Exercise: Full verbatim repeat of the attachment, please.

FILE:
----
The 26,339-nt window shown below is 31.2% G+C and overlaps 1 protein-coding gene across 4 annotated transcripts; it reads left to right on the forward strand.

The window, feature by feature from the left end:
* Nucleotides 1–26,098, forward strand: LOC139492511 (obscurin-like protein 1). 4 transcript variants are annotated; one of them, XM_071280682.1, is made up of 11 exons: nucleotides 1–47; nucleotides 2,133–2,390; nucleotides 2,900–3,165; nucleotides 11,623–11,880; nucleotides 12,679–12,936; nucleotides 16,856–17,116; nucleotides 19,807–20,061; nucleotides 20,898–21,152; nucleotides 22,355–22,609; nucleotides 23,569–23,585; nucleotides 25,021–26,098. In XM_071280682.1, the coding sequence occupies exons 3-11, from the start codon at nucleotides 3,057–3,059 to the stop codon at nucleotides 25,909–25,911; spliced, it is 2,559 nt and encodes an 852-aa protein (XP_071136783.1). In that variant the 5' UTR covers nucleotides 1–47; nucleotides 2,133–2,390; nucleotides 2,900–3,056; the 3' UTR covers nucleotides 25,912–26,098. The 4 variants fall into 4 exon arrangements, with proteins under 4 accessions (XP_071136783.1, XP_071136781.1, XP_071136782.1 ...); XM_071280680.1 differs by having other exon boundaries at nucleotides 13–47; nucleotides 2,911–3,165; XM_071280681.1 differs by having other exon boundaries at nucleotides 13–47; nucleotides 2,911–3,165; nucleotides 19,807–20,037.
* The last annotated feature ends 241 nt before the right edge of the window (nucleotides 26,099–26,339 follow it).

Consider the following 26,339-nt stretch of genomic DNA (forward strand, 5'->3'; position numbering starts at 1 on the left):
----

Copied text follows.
The 26,339-nt window shown below is 31.2% G+C and overlaps 1 protein-coding gene across 4 annotated transcripts; it reads left to right on the forward strand.

The window, feature by feature from the left end:
* Nucleotides 1–26,098, forward strand: LOC139492511 (obscurin-like protein 1). 4 transcript variants are annotated; one of them, XM_071280682.1, is made up of 11 exons: nucleotides 1–47; nucleotides 2,133–2,390; nucleotides 2,900–3,165; nucleotides 11,623–11,880; nucleotides 12,679–12,936; nucleotides 16,856–17,116; nucleotides 19,807–20,061; nucleotides 20,898–21,152; nucleotides 22,355–22,609; nucleotides 23,569–23,585; nucleotides 25,021–26,098. In XM_071280682.1, the coding sequence occupies exons 3-11, from the start codon at nucleotides 3,057–3,059 to the stop codon at nucleotides 25,909–25,911; spliced, it is 2,559 nt and encodes an 852-aa protein (XP_071136783.1). In that variant the 5' UTR covers nucleotides 1–47; nucleotides 2,133–2,390; nucleotides 2,900–3,056; the 3' UTR covers nucleotides 25,912–26,098. The 4 variants fall into 4 exon arrangements, with proteins under 4 accessions (XP_071136783.1, XP_071136781.1, XP_071136782.1 ...); XM_071280680.1 differs by having other exon boundaries at nucleotides 13–47; nucleotides 2,911–3,165; XM_071280681.1 differs by having other exon boundaries at nucleotides 13–47; nucleotides 2,911–3,165; nucleotides 19,807–20,037.
* The last annotated feature ends 241 nt before the right edge of the window (nucleotides 26,099–26,339 follow it).

Consider the following 26,339-nt stretch of genomic DNA (forward strand, 5'->3'; position numbering starts at 1 on the left):